BR: I mean, the NE2C guys did a really great job with their broadcasts a couple years before Louder Than 11 started doing it, but they weren’t able to sustain what they were doing, which is unfortunate. So, I don’t have any – obviously – professional background in this. What I do have is a lot of knowledge about climbing and that’s kind of what’s made it work.

What most people don’t realize is how difficult it is to do live broadcasts. There’s just no second chance to do any part of it…it’s really difficult to do well.

TC: Have you ever looked back to any of the broadcasts or listened to them?

BR: Only a little bit. I’ve definitely learned a lot, even if I haven’t listened to them in their entirety. I’ve definitely learned a lot from each one as to what we need to do to keep improving, what we do when we’re on the air.

TC: Give me an example. What are some things that you’re going to do next time that you haven’t done previously?

BR: Just in general, when you’re speaking live you tend to just get really tense. You tend to be your own worst critic. I feel like relaxing helps in so many different ways, partly because people can’t see you, for the most part, so they don’t know that you’re freaking out. They don’t know what you’re going through. You have to understand if you just take a step back and try not to be so tense about it, it will actually come across a lot better than if you’re over-thinking things. That’s the biggest thing I’ve learned. There was one comp I had that epiphany where I just realized that you don’t have to freak out quite so much.

It’s an interesting process to do these kinds of live broadcasts because there’s a lot of waiting around and build-up of anticipation before you go live. As soon as it starts it’s over before you know it and then you’re kind of on this high afterwards because you were talking for three or four hours straight. Or, in the case of qualifiers last year at ABS Nationals, I think we talked for six or seven hours in a row.

Live at Nationals.

TC: A lot of people hear what you say while covering climbing events and read what you write. What kind of responsibility do you feel knowing that your words are going to be heard by so many climbers?

BR: This is a tough one because probably for the first two or three years I just never… I knew that people were reading the site but I sort of didn’t think it was real. You’d see stats for the website but it’s hard to conceptualize that those are all actual people out there reading the site and internalizing whatever your writing. I definitely started to think a little bit more about what I was putting out there, trying to be mindful that I wasn’t stepping on anybody’s toes in a way that was not warranted. Especially with these broadcasts, it’s even expanded to a wider audience. You’ve got families watching, a lot of kids. I’ve had lots of kids come up to me throughout the years saying, “I read the site” or “I saw you on the broadcast,” and I think it’s definitely important to recognize what we’re putting out there and making sure we’re portraying climbing in a positive way.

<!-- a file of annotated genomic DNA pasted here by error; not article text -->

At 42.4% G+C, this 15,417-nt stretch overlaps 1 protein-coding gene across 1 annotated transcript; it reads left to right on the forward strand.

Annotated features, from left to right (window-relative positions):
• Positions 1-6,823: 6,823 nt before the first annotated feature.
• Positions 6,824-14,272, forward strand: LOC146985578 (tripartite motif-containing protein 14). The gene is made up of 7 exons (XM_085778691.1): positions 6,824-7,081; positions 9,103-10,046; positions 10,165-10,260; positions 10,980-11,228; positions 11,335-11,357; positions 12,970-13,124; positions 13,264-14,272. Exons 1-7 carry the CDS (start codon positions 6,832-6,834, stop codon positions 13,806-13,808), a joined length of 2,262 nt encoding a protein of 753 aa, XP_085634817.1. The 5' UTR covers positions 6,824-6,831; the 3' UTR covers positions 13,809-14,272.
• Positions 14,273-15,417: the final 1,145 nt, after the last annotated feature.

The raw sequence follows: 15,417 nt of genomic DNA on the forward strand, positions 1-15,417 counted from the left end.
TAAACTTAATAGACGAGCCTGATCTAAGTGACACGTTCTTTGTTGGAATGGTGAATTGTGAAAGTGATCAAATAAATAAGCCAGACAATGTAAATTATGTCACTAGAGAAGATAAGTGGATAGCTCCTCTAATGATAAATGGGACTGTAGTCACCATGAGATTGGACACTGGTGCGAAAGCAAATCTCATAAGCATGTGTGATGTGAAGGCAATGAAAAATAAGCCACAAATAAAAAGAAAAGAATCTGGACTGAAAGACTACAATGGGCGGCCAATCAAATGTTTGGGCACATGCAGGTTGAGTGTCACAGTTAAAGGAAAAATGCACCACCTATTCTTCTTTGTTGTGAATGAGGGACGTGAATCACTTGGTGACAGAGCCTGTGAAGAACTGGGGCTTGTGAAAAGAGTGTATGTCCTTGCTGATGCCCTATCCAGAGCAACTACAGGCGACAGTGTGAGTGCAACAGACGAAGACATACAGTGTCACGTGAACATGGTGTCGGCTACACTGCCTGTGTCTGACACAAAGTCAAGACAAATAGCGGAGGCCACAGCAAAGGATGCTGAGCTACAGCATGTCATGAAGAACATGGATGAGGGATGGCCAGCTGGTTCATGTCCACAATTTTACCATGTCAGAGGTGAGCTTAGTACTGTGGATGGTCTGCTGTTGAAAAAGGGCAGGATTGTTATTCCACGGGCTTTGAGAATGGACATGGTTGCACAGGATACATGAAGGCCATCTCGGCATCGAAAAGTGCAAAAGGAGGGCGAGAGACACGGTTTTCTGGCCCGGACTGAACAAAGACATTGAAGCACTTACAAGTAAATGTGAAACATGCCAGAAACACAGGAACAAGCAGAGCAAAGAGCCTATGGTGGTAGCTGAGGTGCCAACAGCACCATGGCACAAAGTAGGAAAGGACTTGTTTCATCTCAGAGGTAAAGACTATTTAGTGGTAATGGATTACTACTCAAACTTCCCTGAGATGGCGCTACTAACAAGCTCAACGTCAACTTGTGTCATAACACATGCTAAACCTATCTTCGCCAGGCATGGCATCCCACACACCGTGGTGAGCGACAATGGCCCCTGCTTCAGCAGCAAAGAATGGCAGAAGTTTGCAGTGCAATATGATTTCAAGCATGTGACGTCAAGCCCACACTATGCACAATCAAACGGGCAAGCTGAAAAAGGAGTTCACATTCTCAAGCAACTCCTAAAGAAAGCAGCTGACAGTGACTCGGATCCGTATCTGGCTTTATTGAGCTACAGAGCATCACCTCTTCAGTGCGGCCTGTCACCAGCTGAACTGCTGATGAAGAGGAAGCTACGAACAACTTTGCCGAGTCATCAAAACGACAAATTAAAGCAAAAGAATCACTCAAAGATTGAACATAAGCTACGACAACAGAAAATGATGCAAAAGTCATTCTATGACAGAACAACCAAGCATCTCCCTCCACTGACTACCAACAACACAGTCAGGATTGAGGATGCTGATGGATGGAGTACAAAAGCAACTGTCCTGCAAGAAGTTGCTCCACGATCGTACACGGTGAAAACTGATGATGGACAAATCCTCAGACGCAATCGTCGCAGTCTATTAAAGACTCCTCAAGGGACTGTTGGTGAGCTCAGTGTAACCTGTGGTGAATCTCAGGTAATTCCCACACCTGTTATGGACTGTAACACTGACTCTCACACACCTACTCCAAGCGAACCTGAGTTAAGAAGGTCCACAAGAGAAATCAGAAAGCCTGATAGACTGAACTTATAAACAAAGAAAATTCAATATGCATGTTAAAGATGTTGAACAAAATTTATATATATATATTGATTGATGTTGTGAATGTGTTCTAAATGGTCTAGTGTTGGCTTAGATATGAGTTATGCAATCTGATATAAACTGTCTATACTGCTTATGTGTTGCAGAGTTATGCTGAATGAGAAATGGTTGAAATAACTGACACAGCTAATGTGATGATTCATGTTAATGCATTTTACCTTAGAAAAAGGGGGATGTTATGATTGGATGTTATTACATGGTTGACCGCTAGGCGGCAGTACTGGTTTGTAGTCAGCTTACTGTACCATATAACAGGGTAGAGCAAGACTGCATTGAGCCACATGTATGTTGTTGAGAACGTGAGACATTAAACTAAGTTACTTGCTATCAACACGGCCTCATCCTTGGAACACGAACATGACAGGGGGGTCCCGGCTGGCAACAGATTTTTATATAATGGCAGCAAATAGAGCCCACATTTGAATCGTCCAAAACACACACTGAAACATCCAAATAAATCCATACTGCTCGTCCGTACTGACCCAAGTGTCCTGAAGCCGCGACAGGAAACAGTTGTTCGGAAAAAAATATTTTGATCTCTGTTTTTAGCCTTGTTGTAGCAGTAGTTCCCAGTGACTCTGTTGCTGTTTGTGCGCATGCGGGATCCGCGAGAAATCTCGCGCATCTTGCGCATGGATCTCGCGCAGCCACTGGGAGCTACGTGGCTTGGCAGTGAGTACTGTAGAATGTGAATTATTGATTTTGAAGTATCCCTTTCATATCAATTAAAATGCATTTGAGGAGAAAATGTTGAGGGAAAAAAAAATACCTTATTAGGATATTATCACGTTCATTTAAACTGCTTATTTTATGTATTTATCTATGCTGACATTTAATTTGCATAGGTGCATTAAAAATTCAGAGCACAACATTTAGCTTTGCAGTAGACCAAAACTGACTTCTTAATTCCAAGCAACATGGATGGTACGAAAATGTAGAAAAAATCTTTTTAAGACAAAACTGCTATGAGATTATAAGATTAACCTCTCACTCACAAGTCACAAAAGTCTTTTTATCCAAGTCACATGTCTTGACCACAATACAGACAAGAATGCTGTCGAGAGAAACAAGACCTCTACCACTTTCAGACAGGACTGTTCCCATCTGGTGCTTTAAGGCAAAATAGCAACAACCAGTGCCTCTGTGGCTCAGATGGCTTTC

TC: Do you ever get annoyed or anxious about that responsibility?

BR: No, not at all. I guess it’s cool to have that kind of responsibility. It’s how I would be if there were no cameras or there was no website, so it’s not really a big change for me.

TC: You really have gone from a blogger at a desk to kind of a mover and shaker in climbing media. What is the brass ring for you? What are your hopes for yourself in the future in the climbing media world?

BR: I really don’t have any kind of idea like that. The whole time I’ve been doing the site it’s been an organic growth and evolution and the transition to the live broadcasts were the same way. I didn’t push for any of that to happen. I put in a lot of hard work and the opportunity just sort of became available. The way I look at it is I don’t know what’s going to happen. I certainly didn’t know I would ever be doing a live broadcast, but I kind of unknowingly put myself in position where I was going to be able to be successful at them. That’s how I approach things going forward.

TC: You’re going to be like the Bob Costas of climbing…

BR: Well, it’s fun because really the driving force behind all of this [is] that I love climbing. I love to talk about it, so to do it in a way that I can share it with more people is fun and kind of an extension of what I do normally. Most of the time, when I’m not on camera, I’m talking about climbing with people.

TC: Do you ever get burnt out?

BR: Not from talking about it, no.

TC: Really!? You’re going to have a good career then. I get burnt out. Maybe it’s not so much talking about it but hearing other people talk about it.

BR: Well, maybe my friends are all tired of hearing me talk about it. I should probably think about that…